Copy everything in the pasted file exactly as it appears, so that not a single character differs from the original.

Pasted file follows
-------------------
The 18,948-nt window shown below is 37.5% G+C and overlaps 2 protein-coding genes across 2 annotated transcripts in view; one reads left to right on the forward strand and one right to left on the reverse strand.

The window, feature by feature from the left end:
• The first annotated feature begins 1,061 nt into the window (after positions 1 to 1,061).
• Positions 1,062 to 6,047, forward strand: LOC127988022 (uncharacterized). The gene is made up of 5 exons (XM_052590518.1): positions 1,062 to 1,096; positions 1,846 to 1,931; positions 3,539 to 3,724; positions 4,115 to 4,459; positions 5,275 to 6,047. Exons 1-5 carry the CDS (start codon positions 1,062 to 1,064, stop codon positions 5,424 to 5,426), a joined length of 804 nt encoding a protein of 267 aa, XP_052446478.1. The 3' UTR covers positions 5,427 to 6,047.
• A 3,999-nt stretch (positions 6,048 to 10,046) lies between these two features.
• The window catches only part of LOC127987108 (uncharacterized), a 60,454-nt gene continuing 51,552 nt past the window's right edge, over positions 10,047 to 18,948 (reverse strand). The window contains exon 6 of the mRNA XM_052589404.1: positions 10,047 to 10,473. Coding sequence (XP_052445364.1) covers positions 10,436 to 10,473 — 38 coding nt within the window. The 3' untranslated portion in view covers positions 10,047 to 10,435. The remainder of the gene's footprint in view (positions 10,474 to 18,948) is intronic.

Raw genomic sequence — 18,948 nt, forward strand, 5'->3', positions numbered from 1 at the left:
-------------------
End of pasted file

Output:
The 18,948-nt window shown below is 37.5% G+C and overlaps 2 protein-coding genes across 2 annotated transcripts in view; one reads left to right on the forward strand and one right to left on the reverse strand.

The window, feature by feature from the left end:
• The first annotated feature begins 1,061 nt into the window (after positions 1 to 1,061).
• Positions 1,062 to 6,047, forward strand: LOC127988022 (uncharacterized). The gene is made up of 5 exons (XM_052590518.1): positions 1,062 to 1,096; positions 1,846 to 1,931; positions 3,539 to 3,724; positions 4,115 to 4,459; positions 5,275 to 6,047. Exons 1-5 carry the CDS (start codon positions 1,062 to 1,064, stop codon positions 5,424 to 5,426), a joined length of 804 nt encoding a protein of 267 aa, XP_052446478.1. The 3' UTR covers positions 5,427 to 6,047.
• A 3,999-nt stretch (positions 6,048 to 10,046) lies between these two features.
• The window catches only part of LOC127987108 (uncharacterized), a 60,454-nt gene continuing 51,552 nt past the window's right edge, over positions 10,047 to 18,948 (reverse strand). The window contains exon 6 of the mRNA XM_052589404.1: positions 10,047 to 10,473. Coding sequence (XP_052445364.1) covers positions 10,436 to 10,473 — 38 coding nt within the window. The 3' untranslated portion in view covers positions 10,047 to 10,435. The remainder of the gene's footprint in view (positions 10,474 to 18,948) is intronic.

Raw genomic sequence — 18,948 nt, forward strand, 5'->3', positions numbered from 1 at the left: